Of course the tow truck arrives without a dolly. The truck did have “skids,” but the driver quickly saw they weren’t going to work. He then decided to jump-start the car so he could put it in neutral, which he did.

Off he went with the Bolt on the back of the truck. Chevy called to say it had arrived.

And there it sat–for days.

I called repeatedly. No one answered the phone. So I left a message every day the car was on the dealer’s lot.

Finally, I asked our salesman to intervene and that worked. The service department called and asked, “Why is the car here?”

This was exasperating and not a good omen for ownership of a new Chevy. There was a digital trail on this car from the time I called OnStar.

So I described the problem to the service adviser and he informed me the car looked fine. I explained that we’d only had the car eight days and it shouldn’t do that. He offered to run diagnostics on the battery and charging system. They did, found nothing, reset the “trouble codes” and called to say it was ready to pick up.

When I went to pick up the car–six days after it was dropped off (including the Thanksgiving holiday)–it still had the towing eye in the front bumper.

For the next few weeks I’ll keep my VOM handy and I’ll check the voltage periodically. So far it’s holding a charge, and if you keep the VOM on the battery while the car’s at rest, you can see the car trickle-charging the battery as voltage slowly climbs from the initial measurement.

What happened to our Bolt remains a mystery. Our battery was made in Korea (as was much of the car). The battery in our friend’s Bolt was made in Germany. They haven’t had any problems.

The problem could have been due to “operator error.” I could have made a mistake. I don’t think so, but one never knows for sure.

Our Bolt had sat on a dealer’s lot in the LA area for at least six months. There was only 33 miles on the odometer when we received it. Theoretically, during the first 500 miles the car is driven, the computer’s software charges the battery at a higher voltage than normal, so that when the car is delivered to the customer the starter battery is fully charged.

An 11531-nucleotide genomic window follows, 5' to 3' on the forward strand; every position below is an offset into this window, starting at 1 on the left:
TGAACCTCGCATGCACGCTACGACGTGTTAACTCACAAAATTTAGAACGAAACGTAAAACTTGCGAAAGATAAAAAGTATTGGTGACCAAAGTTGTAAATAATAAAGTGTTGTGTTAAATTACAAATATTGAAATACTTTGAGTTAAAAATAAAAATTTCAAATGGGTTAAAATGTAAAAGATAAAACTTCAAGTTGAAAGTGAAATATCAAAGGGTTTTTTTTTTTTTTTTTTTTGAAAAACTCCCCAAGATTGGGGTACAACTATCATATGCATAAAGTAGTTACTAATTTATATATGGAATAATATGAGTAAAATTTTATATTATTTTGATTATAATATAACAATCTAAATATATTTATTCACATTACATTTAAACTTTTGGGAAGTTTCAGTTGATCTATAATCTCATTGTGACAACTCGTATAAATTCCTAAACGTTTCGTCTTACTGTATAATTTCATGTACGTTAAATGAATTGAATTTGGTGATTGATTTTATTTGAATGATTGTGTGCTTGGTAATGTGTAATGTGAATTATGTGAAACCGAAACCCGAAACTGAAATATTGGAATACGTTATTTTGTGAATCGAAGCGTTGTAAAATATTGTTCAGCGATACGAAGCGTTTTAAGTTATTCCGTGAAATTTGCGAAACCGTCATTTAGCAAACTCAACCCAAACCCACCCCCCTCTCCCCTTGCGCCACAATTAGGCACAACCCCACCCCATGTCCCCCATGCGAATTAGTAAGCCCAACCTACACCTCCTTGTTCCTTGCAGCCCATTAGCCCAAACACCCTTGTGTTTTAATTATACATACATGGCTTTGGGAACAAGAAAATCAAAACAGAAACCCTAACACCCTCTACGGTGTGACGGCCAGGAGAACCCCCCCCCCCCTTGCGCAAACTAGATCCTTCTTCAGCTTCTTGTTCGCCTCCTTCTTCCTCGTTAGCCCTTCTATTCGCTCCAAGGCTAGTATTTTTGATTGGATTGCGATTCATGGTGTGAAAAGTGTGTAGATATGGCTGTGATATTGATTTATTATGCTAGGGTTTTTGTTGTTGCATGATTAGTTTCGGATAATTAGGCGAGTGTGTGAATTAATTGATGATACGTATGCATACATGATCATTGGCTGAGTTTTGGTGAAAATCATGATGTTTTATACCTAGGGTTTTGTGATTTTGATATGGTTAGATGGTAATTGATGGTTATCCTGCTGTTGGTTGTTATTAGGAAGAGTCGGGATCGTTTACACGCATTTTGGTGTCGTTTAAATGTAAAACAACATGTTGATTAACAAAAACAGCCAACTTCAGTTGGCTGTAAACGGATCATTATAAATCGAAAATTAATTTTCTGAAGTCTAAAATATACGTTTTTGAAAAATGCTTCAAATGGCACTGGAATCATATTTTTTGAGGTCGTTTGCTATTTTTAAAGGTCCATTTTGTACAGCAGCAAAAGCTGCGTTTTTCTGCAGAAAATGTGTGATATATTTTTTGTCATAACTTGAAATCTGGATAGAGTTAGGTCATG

I did notice that when I drove the Bolt back from the dealer at dusk the headlights came on. When they did, the background for the instrument cluster and the big “infotainment” screen switched to black from the default white. I hadn’t noticed that before. In fact, I had been thinking about mentioning to my wife Nancy that we needed to find a piece of cardboard to cover up the big screen at night. It was so bright that it made it hard to see through the windshield. Either my memory is faulty (always a possibility) or something happened during the car’s visit to the shop.

The message boards for both the Nissan Leaf and the Chevy Bolt have extensive discussion on the 12-volt battery and what happens when the battery fails. The starter or accessory battery is a key component of an EV, and early Leafs had a number of failures of the 12-volt battery. However, we never had a problem in the three years we drove a 2015 Leaf.

Until I am assured the car is charging properly, we’re going to keep a close eye on the Bolt’s 12-volt battery before we take any road trips.

Now, if I can just find a way to turn off the radio and make that driver’s seat comfortable. . .